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Daily Catholic Question

How are the readings chosen for Sunday Mass?

Because Sunday is "the first holy day of all" and the foundation and core of the whole liturgical year" (Constitution on the Liturgy, #106), the most important passages of Scripture are presented in the Sunday lectionary. The weekday lectionary complements the Sunday lectionary.

The Sunday lectionary (book of readings) uses a three-year cycle based on the three synoptic Gospels (Matthew, Mark and Luke present a "similar view," syn-opsis in Greek). Each year we concentrate on one of these Gospels: Matthew in Cycle A, Mark Cycle B, Luke in Cycle C. John's Gospel is featured primarily during the major seasons or to highlight key doctrines such as the Eucharist.

In addition to a Gospel reading, each Sunday Eucharist has two other readings. The first reading is usually taken from the Old Testament and is selected in the light of the theme of the Gospel to be read on that Sunday. The second reading is taken from the letters of Paul or one of the other writings of the New Testament. Like the Gospels, these books are read semi-continuously and are selected so that over the course of the three-year cycle we have a taste of each of the books of the New Testament.


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Friday, July 5, 2013
Daily Catholic Question for 7/4/2013 Daily Catholic Question for 7/6/2013


Philip and James: 
		<b>James, Son of Alphaeus:</b> We know nothing of this man except his name, and of course the fact that Jesus chose him to be one of the 12 pillars of the New Israel, his Church. He is not the James of Acts, son of Clopas, “brother” of Jesus and later bishop of Jerusalem and the traditional author of the Letter of James. James, son of Alphaeus, is also known as James the Lesser to avoid confusing him with James the son of Zebedee, also an apostle and known as James the Greater.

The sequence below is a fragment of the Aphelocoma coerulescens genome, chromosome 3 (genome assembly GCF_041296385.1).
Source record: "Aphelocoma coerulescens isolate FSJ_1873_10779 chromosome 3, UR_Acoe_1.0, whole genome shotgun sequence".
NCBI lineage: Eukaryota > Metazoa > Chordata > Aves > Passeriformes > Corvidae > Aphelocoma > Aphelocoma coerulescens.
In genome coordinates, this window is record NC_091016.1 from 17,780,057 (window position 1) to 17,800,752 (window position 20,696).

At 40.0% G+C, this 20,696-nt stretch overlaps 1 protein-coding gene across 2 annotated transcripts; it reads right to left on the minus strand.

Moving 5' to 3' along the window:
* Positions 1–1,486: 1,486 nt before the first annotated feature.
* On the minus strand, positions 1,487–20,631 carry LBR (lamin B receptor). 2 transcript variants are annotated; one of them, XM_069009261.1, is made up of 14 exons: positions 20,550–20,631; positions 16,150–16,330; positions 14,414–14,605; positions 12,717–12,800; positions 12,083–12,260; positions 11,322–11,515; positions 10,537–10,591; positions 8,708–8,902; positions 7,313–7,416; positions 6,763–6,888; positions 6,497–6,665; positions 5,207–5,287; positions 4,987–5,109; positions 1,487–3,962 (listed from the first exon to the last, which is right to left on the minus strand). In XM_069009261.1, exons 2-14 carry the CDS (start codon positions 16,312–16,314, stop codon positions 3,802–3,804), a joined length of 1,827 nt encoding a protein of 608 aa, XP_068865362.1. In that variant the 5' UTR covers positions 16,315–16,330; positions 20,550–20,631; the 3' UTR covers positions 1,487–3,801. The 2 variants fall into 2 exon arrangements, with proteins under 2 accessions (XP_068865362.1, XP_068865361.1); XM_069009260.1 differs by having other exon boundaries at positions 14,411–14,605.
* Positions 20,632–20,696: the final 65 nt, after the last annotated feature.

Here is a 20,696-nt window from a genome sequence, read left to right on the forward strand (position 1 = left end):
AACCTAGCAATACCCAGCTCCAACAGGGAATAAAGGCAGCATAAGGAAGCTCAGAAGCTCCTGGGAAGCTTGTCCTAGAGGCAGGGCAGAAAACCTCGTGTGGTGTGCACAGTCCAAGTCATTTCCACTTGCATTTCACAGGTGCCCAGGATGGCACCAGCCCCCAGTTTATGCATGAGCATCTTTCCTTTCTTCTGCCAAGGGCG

<p><b>Philip:</b> Philip came from the same town as Peter and Andrew, Bethsaida in Galilee. Jesus called him directly, whereupon he sought out Nathanael and told him of the “one about whom Moses wrote” (John 1:45). </p><p>Like the other apostles, Philip took a long time coming to realize who Jesus was. On one occasion, when Jesus saw the great multitude following him and wanted to give them food, he asked Philip where they should buy bread for the people to eat. St. John comments, “[Jesus] said this to test him, because he himself knew what he was going to do” (John 6:6). Philip answered, “Two hundred days’ wages worth of food would not be enough for each of them to have a little [bit]” (John 6:7). </p><p>John’s story is not a put-down of Philip. It was simply necessary for these men who were to be the foundation stones of the Church to see the clear distinction between humanity’s total helplessness apart from God and the human ability to be a bearer of divine power by God’s gift. </p><p>On another occasion, we can almost hear the exasperation in Jesus’ voice. After Thomas had complained that they did not know where Jesus was going, Jesus said, “I am the way...If you know me, then you will also know my Father. From now on you do know him and have seen him” (John 14:6a, 7). Then Philip said, “Master, show us the Father, and that will be enough for us” (John 14:8). Enough! Jesus answered, “Have I been with you for so long a time and you still do not know me, Philip? Whoever has seen me has seen the Father” (John 14:9a). </p><p>Possibly because Philip bore a Greek name or because he was thought to be close to Jesus, some Gentile proselytes came to him and asked him to introduce them to Jesus. Philip went to Andrew, and Andrew went to Jesus. Jesus’ reply in John’s Gospel is indirect; Jesus says that now his “hour” has come, that in a short time he will give his life for Jew and Gentile alike.</p> American Catholic Blog Only in human weakness do many of us begin to rely on God and explicitly repudiate our own divine ambitions. Every pain alerts us to the fact that we are not the Almighty.

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